Creating a “Customer Centric Culture” has become a central goal in business strategy, and it relates to all industries. Everybody wants to be “Customer Centric” and are trying to figure out the best strategy, there are a lot of “Customer Centric” consulting firms and billions of Google search results to “becoming customer-centric”.
I would like to share with you my bottom-up approach.
I remember many years back, working as the only customer support engineer at a tech startup, an entry-level position, and I can honestly say that I really enjoyed it.
For me, it felt like I’m doing the most important job at the company. Looking back, the reason for that was the interfaces. I literally worked with everybody. In addition to the frequent interactions with the customer, I’ve interfaced with more people in the company than any other team, and on a weekly basis, I’ve interacted with R&D, Product, DevOps, Marketing, Sales, Business Development, Billing, Legal, IT.
It wasn’t being nosey: In order to provide the service level I’ve set myself up to, I really needed to speak, on behalf of my customers, with all different functions to get things done.
Slowly and gradually the interactions became more and more bilateral:
R&D wanted to get a report of customers to feedback in order to prioritize bug fixes and monitor availability and uptime.
Product asked for customers feedback on features, new releases, drivers and blockers of adoption.
Marketing asked for leads to advocates and to get feedback on campaigns to see what is working and what is not working.
Sales and Biz-Dev wanted to get qualified leads for sales and expansion.
At that stage of the company, it was the first time that someone really spoke for the customer, and I made customers be heard and get attention.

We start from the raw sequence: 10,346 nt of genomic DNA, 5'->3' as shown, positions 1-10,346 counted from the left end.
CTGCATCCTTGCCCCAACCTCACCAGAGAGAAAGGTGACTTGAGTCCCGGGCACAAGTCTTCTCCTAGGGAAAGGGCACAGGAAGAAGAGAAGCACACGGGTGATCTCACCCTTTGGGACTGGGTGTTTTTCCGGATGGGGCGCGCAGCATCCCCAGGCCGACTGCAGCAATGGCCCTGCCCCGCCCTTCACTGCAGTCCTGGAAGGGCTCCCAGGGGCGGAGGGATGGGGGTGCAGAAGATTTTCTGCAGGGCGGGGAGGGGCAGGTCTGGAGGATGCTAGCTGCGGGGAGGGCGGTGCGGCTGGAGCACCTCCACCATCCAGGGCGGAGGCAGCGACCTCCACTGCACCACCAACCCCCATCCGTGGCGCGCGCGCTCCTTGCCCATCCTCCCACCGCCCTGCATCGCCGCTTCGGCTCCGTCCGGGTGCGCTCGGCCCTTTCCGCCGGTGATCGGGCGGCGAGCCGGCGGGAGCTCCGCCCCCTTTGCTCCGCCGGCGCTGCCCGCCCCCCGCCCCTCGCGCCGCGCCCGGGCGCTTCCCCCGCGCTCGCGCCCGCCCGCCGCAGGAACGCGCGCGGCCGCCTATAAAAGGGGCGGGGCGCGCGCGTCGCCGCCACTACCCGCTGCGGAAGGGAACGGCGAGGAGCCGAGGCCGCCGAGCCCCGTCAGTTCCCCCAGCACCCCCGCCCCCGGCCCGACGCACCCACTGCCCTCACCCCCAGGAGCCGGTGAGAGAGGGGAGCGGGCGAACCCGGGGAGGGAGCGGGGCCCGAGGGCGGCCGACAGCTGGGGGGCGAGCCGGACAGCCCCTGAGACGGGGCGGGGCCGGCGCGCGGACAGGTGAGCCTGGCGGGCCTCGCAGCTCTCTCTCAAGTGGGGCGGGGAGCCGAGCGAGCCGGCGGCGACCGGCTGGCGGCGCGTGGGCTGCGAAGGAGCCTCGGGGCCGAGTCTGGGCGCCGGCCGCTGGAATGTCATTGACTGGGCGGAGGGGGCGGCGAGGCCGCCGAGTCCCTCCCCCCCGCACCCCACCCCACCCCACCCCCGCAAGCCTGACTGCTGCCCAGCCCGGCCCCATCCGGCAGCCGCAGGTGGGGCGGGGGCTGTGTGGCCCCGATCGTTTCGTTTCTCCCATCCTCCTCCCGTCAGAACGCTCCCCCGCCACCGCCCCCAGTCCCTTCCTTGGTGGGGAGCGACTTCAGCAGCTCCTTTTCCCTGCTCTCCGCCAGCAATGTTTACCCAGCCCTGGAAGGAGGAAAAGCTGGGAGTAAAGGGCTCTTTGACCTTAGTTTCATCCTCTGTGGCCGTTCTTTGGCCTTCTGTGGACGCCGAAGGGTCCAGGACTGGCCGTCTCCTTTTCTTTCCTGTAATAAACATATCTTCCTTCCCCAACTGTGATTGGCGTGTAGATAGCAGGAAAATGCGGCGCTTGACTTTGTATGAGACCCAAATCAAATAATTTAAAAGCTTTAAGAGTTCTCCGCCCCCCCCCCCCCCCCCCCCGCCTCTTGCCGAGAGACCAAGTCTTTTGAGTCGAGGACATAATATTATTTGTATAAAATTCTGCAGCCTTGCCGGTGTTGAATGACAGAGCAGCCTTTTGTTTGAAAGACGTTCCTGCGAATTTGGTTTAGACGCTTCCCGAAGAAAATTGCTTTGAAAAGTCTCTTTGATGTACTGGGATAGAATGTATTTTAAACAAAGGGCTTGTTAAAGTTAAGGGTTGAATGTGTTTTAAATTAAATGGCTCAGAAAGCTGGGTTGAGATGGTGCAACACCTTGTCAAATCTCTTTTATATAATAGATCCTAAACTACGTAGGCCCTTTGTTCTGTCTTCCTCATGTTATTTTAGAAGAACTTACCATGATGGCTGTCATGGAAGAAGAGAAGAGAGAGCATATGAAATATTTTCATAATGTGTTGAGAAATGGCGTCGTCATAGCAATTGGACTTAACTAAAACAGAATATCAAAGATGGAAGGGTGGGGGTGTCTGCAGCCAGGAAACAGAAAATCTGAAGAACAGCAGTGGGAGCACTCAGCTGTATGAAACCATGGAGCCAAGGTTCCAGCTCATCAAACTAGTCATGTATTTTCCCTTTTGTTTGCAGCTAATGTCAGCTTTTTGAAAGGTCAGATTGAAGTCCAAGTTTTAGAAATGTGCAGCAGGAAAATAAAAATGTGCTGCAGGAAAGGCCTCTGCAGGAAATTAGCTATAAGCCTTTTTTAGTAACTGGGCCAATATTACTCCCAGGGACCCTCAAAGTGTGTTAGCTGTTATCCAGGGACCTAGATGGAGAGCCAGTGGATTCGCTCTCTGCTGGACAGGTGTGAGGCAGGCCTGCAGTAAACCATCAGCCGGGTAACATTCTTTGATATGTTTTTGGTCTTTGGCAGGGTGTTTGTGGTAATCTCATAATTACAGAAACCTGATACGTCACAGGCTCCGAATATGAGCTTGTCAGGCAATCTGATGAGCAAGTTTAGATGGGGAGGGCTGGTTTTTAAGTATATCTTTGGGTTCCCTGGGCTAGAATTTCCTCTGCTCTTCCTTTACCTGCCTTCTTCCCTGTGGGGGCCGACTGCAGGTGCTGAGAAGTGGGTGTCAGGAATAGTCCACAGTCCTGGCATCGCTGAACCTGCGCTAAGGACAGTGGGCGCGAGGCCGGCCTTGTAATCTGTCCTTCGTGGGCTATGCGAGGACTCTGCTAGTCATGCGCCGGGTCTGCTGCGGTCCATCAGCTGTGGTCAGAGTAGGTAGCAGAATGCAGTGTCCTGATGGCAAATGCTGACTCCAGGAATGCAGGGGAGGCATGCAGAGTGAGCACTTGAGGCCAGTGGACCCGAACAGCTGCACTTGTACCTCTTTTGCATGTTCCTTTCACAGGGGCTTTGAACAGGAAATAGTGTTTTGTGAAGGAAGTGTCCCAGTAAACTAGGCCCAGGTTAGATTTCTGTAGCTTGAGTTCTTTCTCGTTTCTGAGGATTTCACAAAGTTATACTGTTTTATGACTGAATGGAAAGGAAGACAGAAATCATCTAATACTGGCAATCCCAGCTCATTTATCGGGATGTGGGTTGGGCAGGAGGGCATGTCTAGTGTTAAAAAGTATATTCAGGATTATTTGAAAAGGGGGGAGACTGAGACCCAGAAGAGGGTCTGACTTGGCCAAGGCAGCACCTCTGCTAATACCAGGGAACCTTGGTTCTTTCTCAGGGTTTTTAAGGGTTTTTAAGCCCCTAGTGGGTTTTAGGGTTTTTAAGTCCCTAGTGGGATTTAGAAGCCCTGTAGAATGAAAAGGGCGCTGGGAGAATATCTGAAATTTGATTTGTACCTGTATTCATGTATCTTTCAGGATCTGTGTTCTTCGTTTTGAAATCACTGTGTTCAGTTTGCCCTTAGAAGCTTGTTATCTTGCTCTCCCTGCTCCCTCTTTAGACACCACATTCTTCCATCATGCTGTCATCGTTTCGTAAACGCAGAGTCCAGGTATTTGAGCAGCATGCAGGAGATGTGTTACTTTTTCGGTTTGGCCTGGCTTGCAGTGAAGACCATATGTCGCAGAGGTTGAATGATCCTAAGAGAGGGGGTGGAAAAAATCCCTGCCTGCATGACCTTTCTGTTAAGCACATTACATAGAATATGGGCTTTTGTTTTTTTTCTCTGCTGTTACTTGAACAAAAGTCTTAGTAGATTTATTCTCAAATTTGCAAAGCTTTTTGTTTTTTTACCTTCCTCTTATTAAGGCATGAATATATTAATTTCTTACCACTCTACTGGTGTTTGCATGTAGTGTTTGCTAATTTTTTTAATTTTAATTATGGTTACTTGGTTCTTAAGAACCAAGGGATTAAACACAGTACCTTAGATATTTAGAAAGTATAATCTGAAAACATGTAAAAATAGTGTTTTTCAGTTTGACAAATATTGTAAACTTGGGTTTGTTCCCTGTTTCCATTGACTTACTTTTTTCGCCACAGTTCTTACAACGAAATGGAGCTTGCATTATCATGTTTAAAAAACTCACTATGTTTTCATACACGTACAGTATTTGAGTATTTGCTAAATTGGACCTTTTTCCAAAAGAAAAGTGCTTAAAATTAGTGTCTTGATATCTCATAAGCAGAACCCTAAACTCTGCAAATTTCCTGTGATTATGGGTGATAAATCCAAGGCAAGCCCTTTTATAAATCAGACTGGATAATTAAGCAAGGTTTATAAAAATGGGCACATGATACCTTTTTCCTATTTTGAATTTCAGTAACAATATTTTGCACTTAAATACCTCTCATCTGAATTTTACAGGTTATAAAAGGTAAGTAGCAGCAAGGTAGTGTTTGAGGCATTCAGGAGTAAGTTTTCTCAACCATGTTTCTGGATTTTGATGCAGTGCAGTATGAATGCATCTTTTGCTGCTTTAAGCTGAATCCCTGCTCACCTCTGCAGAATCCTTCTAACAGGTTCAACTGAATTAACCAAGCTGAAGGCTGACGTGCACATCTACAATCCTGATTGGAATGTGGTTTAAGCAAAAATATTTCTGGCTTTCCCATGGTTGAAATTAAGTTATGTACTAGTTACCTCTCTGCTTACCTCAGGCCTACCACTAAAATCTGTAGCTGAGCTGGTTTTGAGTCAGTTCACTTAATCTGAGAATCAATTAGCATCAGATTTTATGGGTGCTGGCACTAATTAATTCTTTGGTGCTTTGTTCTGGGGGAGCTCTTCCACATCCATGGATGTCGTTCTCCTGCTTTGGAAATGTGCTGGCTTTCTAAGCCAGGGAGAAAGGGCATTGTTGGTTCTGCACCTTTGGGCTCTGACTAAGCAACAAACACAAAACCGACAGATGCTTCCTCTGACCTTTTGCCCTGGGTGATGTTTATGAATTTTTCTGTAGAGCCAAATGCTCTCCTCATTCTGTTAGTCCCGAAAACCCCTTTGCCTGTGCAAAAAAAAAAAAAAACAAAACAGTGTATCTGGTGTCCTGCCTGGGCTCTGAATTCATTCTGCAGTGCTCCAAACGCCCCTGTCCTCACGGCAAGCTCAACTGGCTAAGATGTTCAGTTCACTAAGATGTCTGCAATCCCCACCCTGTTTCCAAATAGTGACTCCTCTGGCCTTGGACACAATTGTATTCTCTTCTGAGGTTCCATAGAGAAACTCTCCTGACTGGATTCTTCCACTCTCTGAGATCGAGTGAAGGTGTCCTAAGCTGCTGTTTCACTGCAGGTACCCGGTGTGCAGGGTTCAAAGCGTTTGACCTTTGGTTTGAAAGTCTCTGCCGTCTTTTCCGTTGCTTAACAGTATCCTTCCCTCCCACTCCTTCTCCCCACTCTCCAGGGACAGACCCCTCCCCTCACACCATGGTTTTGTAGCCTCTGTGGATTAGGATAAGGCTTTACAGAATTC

And by acting as a voice of the customer in such a bilateral way, slowly the company became more customer-centric: Customers were no more just a “background noise”.
I wouldn’t have been able to do it on my own without the support of my managers and the C-Level of the company, who opened the doors to my effort to bring customer satisfaction.
And everybody won as the business overall improved by becoming customer-centric: We really put the customer all over the place.
That is the best and most efficient strategy I found to becoming customer-centric, the “Open All Doors” strategy for your customer care/customer service/customer support.
Although sometimes overlooked, they are the best source of customer’s voice and they are right there.
Once you open all the doors for your customer service, to all functions in the company, it means you’ve opened all the doors to your customers, and your customers are being heard, attened to, thought of.
They truly become the centre with all other functions surrounding it.
Some tips from my experience on how to implement this strategy:
Most important is to let your front liners speak up and be heard, and let them decide who should hear what they have to say.
As it’s called, it literally means Open All the Doors.